I'VE often thought I'd love to be a librarian and see the titles people check out. I could learn as much about what people might want to be as about what they are.
Recently our library closed while it moved from one location to another. The librarians offered patrons an extended checkout time and the opportunity to borrow unlimited numbers of books. This did something to me. I scoured the shelves looking for the volumes I'd always wanted to read but felt as though I might be ``stealing'' from someone who really had need of them.
My children and I had three satchels to fill with books that would be ``ours'' for two months. My daughter and son checked out more of the kinds of books and magazines they usually do. Hallie borrowed the past issues of Audubon and National Wildlife. Dylan had a towering pillar of science-fiction and computer books.
I passed by my usual selections. I walked confidently beyond the poetry section, the new nonfiction titles, the collections of humor and essays, and found myself in what was for me an unlikely section - the cookbooks.
I had only visited these shelves peripherally when I wanted a book from the adjacent areas. I found it mildly amusing that a subject I found so uninspiring took up more space than several of ``my'' sections combined. But the freedom the librarians offered me pulled with a force that I could neither define nor understand. I was suddenly overcome by a yearning to read these books.
I told the librarians, faced with my teetering stack of books, that I was going to learn to cook while they were closed. I think it must be a requirement of a library employee never to register shock or disbelief in a way that might make a patron slink away from the counter in embarrassment. I never noticed as much as a raised eyebrow when the librarian stamped the due dates in at least 15 cookbooks ranging from foreign cooking to what to cook ``on the trail.'' Moreover, the women behind the counter appeared to believe me.
I took the books home, and the first night I got lost in Mexican cooking. I still had Italian, Greek, Cajun, Chinese, and a book on the basics (at the bottom of the pile) stacked on one of the kitchen counters.
Our house is a series of book ``piles.'' A person could easily tell the climate and even activity of our family by the books piled by the bed, on the stairs, or on the arms of the old brown sofa. I felt a certain pride in my pile of cookbooks. For the time they were mine, I fully intended to sample a recipe from each one.
I carefully put slips of paper in the Mexican cookbook. In this way, I marked recipes that looked simple enough to follow, but rich enough to taste good. The pictures were wonderful.
I went on to the book on crock-pot cooking. This was the ultimate to me: Just put everything in one pot and turn it on. As much as I wanted to produce the Oriental dishes on the cover of the next cookbook, I knew intuitively that the crock-pot and I were destined for sure success. I have burned so many dinners, not to mention breakfasts, lunches, and snacks, that a cookbook written for a utensil almost guaranteed not to burn anything looked perfect. But beware of something that looks too good.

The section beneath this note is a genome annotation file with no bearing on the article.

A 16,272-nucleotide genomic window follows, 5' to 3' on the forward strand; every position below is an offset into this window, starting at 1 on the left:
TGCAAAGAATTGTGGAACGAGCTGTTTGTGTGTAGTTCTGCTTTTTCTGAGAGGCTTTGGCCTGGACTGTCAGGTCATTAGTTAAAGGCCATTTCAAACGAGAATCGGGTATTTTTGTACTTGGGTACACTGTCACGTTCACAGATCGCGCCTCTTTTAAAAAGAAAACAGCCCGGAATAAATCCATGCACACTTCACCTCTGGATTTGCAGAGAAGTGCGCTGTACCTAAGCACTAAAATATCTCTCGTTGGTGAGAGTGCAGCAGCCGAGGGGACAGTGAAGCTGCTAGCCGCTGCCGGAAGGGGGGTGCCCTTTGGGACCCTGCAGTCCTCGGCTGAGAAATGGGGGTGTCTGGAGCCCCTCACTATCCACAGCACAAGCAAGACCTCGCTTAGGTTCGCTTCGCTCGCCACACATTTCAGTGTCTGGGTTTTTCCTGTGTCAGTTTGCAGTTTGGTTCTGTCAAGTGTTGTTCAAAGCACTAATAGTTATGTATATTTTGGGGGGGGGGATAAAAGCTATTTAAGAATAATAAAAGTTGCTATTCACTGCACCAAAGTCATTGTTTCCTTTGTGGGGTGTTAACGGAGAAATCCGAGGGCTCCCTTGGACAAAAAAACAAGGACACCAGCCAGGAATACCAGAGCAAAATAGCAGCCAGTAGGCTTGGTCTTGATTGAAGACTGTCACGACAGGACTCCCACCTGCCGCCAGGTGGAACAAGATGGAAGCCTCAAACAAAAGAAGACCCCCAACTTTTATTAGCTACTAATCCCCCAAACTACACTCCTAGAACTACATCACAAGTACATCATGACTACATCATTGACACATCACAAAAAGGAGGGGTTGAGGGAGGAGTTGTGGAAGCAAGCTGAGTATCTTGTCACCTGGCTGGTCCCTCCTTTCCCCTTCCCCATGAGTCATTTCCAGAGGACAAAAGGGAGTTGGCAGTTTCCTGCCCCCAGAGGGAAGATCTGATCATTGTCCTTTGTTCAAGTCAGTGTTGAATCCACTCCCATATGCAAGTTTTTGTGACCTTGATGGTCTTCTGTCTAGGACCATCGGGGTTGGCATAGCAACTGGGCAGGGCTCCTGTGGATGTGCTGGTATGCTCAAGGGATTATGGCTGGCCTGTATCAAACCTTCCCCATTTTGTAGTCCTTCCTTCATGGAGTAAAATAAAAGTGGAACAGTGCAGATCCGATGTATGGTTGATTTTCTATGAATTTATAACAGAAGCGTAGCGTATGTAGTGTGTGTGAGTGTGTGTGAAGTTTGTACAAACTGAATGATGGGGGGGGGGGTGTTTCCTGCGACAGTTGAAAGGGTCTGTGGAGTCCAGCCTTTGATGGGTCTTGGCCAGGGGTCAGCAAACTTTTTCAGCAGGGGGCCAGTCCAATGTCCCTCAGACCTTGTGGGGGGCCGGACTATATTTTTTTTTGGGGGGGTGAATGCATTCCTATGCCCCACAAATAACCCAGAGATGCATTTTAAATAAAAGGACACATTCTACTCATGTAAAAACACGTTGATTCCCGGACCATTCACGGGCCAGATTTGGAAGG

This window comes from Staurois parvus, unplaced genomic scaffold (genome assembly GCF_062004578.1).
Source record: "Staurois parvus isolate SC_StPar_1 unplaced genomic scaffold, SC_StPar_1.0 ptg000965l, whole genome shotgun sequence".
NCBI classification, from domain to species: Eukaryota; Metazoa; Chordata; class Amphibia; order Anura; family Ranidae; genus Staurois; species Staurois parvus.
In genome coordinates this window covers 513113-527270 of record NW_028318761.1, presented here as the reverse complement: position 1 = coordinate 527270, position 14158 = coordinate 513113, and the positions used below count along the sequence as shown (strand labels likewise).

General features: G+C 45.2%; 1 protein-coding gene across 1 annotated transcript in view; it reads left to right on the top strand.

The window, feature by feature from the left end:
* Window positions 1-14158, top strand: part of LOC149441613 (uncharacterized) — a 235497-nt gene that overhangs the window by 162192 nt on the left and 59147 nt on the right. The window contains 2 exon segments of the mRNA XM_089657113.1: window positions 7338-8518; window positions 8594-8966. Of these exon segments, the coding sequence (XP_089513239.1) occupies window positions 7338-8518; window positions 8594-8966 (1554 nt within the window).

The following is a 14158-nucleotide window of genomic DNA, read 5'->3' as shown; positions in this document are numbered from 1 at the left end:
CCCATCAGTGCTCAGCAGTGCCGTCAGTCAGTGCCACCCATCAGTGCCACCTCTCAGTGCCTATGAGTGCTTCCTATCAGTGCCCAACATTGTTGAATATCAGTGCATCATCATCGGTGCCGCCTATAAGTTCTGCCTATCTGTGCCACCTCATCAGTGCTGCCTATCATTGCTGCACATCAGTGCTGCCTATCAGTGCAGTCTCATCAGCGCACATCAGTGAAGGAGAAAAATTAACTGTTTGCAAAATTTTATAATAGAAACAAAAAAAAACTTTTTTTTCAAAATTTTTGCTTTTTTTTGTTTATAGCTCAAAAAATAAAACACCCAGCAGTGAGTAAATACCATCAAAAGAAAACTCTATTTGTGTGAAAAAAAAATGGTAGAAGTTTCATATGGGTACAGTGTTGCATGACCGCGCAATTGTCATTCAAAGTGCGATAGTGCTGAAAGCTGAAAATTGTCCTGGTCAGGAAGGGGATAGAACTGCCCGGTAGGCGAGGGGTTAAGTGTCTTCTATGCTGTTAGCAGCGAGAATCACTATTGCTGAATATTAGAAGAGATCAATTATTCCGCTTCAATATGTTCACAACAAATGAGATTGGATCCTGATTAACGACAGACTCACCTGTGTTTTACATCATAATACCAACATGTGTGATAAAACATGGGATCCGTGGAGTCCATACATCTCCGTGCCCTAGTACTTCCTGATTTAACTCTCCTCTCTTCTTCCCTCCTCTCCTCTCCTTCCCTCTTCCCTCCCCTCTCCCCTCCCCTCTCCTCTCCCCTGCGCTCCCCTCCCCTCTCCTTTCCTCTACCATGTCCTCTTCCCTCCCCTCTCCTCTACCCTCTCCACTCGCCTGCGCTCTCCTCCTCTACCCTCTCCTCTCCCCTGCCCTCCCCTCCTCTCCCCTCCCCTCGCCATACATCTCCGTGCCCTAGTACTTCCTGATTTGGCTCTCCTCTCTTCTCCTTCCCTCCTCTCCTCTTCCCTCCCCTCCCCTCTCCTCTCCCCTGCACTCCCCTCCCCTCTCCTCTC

In the five years since my mother, knowing my propensity for distraction, gave me my crock-pot, I have made one meal. It's a lentil soup recipe that a friend, a kindred spirit in cooking skills, or the lack thereof, gave me. ``It's guaranteed,'' she said ``not to burn.''
Her promise carried weight because her son is the one who replied to my offer of a grilled cheese sandwich with the question, ``Is it burnt?''
According to the library's cookbook, though, you could make anything in a crock-pot: bread, dessert, main meals, drinks. I tempered my enthusiasm with the knowledge of my cooking history and chose a chicken recipe that looked easy.
The freedom I felt the morning I stuffed in dinner and turned the button on ``low'' is yet to be equaled. I could barely keep the excitement from my children, who were experienced enough to feel a vague unease when I spoke of a ``new dinner.'
That night I pulled out the chicken. The meat fell off handily to reveal a skeleton of hot bones. I had a new experience - overcooking instead of burning.
The dinner had no flavor - texture, yes - but nothing that resembled a taste.
Hallie quietly went to the refrigerator to open a yogurt, and Dylan slid the remainders of his dinner to the poor dog.
When I returned the books to the library, a different lady was at the desk. Gratefully, I saw how busy she was. She looked at the pile and smiled.
``The pictures,'' I said ``are great in these books.''
I went to the poetry section and checked out a few new titles. It's good to try new things, but it's also good to accept who you are. There are observers and doers, and some people, I suspect, are fortunate enough to be both. There are people who will whip up those recipes and barely glance at the pictures of the finished products. The resulting fare is a delight to eat and to look at.
Then there are the cooks who get so lost in the colors of a baked apple or a fresh salad, or even a butterfly in the garden, that they lose track of how much they're measuring, never mind what they measure. The result is something even an amateur photographer would turn away from.
I have a bookshelf where I keep titles I want to read again and again in the same way a night sky might be read in May, then in June, then in the cold clear evening of a winter day. There are just a few thin volumes of poetry and essays - my favorites. I am only a bit wistful that there is not a cookbook among them.